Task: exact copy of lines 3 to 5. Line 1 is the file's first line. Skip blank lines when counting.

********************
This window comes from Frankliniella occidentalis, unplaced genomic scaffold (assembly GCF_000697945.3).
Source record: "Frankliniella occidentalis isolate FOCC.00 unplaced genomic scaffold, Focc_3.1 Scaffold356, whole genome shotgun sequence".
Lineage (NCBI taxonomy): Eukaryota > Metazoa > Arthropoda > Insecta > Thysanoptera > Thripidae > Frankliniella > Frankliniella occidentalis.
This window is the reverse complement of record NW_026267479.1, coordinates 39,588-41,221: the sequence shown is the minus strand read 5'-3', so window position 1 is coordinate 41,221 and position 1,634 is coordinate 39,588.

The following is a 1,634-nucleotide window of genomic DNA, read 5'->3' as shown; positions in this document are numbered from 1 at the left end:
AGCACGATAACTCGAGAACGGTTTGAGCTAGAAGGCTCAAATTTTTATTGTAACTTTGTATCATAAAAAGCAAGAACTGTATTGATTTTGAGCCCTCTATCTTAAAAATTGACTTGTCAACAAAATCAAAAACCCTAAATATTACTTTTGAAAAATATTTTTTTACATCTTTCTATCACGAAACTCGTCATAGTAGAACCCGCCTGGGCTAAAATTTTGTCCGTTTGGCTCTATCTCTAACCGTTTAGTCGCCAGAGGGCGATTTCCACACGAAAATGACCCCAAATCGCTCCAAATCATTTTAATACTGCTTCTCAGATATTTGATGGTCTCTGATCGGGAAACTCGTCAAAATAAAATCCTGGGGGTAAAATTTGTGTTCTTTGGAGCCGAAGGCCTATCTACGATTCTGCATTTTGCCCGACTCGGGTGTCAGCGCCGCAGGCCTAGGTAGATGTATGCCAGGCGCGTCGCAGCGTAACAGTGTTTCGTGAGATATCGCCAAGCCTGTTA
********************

Lineage (NCBI taxonomy): Eukaryota > Metazoa > Arthropoda > Insecta > Thysanoptera > Thripidae > Frankliniella > Frankliniella occidentalis.
This window is the reverse complement of record NW_026267479.1, coordinates 39,588-41,221: the sequence shown is the minus strand read 5'-3', so window position 1 is coordinate 41,221 and position 1,634 is coordinate 39,588.

The following is a 1,634-nucleotide window of genomic DNA, read 5'->3' as shown; positions in this document are numbered from 1 at the left end: